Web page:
The NFL Begins Tackling Brain-Related Injuries

Source: The Buckley Bark

Andrew Mazza: Grade 8

Since the beginning of the National Football League (NFL) in 1920, a total of 25 known athletes have died from chronic traumatic encephalopathy (CTE). Thirty-three other players have recently been diagnosed with CTE, with former Green Bay Packers Quarterback Brett Favre as the most famous of them. CTE is a brain-related injury caused by a lack of protection for the head. Eight to ten years after suffering a brain injury, such as a concussion, symptoms may begin to reveal themselves. Symptoms start with a deterioration of attention and can become as extreme as having a desire to commit suicide.

Unfortunately, according to ESPN the NFL has failed until recently to admit that CTE is linked to NFL injuries. On March 15, 2016, the NFL’s top safety advisor admitted, for the first time, that there is a link between the NFL and CTE. When Rep. Jan Schakowsky, D-Ill., asked Senior Vice President for Health and Safety Jeff Miller if a link exists between football and neurodegenerative diseases, Miller responded, “The answer to that question is certainly yes.” This shows the public that not only does the NFL admit that CTE is related to sport injuries, but it also establishes more importantly that the organization is no longer trying to conceal this connection. The NFL backed up Miller’s assertion, releasing a statement saying how Miller’s words were accurate based off of the data conducted by the professional league.

The NFL has not taken the necessary actions, until now, to improve player safety. Miller was also quoted saying, “I think the broader point, and the one that your question gets to, is what that necessarily means, and where do we go from here with that information.” Miller contended that little is known about the disease.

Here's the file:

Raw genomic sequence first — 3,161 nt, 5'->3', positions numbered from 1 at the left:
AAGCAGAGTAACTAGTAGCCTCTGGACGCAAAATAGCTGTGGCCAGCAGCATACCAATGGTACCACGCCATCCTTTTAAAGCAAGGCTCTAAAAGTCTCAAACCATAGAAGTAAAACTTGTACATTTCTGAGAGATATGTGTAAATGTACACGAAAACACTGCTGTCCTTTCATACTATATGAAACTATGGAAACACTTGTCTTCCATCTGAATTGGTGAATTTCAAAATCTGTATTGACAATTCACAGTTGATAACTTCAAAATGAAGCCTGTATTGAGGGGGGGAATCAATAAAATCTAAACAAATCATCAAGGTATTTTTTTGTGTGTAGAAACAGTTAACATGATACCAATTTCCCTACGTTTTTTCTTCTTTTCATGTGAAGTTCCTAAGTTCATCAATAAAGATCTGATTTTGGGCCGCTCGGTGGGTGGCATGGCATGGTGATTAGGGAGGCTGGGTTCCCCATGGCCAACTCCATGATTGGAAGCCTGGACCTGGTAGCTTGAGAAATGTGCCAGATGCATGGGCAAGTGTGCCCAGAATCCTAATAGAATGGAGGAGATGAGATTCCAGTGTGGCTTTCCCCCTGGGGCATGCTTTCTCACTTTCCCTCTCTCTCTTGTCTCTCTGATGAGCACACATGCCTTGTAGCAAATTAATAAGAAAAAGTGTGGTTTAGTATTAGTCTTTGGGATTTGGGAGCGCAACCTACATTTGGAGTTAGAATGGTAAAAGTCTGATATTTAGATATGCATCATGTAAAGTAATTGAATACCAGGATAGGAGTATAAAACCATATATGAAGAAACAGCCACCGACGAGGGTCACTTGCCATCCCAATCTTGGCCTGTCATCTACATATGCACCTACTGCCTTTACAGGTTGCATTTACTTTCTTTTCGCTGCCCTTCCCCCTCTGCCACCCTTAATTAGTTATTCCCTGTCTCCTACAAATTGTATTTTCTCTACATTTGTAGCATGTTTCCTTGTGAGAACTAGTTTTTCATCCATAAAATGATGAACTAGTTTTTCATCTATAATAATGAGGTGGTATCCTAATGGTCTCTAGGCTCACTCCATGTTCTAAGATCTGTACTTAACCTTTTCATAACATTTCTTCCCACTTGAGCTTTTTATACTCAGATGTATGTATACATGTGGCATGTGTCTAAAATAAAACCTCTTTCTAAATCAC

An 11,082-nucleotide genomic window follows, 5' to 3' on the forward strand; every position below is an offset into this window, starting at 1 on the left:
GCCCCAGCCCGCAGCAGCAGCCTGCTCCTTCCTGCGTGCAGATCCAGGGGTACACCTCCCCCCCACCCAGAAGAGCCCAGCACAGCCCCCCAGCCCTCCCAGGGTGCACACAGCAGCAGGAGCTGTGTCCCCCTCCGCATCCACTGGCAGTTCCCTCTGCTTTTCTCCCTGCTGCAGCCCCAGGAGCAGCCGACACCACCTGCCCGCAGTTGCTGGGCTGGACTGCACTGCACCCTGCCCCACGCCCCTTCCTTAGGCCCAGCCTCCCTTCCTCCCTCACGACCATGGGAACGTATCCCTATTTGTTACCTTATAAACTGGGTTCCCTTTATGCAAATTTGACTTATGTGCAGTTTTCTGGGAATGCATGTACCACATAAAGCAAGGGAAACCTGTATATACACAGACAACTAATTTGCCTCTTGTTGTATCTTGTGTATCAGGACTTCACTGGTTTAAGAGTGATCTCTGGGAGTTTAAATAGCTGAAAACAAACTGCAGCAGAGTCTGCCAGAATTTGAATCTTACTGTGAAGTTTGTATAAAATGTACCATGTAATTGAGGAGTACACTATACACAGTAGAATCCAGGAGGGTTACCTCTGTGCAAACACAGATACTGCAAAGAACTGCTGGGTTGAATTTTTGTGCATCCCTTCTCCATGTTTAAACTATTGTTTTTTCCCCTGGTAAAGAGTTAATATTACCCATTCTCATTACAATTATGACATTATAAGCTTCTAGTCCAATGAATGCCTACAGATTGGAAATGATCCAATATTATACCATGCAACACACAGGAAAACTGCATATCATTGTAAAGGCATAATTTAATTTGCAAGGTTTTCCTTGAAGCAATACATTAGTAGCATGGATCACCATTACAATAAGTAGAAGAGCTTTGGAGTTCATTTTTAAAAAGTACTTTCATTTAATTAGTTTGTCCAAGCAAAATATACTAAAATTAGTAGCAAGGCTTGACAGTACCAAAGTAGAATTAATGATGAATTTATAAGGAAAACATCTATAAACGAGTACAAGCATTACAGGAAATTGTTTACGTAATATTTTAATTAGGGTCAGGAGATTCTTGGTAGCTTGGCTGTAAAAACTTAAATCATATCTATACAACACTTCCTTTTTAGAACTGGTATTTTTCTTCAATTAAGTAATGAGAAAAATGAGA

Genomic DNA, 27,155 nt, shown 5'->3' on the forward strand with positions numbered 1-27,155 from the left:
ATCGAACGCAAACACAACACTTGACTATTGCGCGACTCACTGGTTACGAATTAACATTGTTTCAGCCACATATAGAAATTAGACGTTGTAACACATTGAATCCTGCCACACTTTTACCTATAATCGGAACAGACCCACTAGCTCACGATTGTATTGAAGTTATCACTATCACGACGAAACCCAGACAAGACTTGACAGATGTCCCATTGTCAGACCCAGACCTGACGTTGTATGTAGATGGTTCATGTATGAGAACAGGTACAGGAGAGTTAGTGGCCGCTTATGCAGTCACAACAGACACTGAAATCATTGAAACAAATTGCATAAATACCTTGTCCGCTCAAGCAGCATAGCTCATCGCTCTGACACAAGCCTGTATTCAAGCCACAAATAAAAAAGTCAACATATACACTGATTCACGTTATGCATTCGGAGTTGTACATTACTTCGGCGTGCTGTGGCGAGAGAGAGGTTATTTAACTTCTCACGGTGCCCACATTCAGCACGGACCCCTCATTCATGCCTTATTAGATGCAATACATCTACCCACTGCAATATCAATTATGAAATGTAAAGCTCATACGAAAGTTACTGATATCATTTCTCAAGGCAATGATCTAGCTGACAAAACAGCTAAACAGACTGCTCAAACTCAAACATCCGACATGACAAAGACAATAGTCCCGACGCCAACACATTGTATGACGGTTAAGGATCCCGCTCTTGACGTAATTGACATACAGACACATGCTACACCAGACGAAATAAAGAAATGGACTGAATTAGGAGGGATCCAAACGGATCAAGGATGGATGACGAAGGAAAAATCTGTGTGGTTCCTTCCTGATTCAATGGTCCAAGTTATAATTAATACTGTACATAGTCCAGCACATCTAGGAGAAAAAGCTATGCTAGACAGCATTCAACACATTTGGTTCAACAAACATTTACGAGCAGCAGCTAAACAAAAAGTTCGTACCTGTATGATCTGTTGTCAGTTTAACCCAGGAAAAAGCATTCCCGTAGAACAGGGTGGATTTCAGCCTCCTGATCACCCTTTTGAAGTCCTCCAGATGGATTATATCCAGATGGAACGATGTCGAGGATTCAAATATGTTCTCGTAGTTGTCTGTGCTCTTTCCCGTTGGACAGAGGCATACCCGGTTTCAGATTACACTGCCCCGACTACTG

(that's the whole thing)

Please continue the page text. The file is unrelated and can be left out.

The NFL has been cracking down on players who are overly aggressive and cause unnecessary harm. In the Wild Card game of the 2016 NFL playoffs, Cincinnati Bengals Linebacker Vontaze Burfict collided with a defenseless Antonio Brown, causing the Pittsburgh Steelers’ star receiver to endure a concussion. This cost the Bengals the game, as there was a penalty that gave Pittsburgh the advantage. What was worse for Vontaze, however, was the three-game, no-pay suspension he received and must endure at the start of the 2016 – 2017 season.

Although the League may not be improving the equipment that the players are wearing, it is punishing those who are abusive when they play. This is a step in the right direction and may lead to new rules and hopefully a safer football environment.

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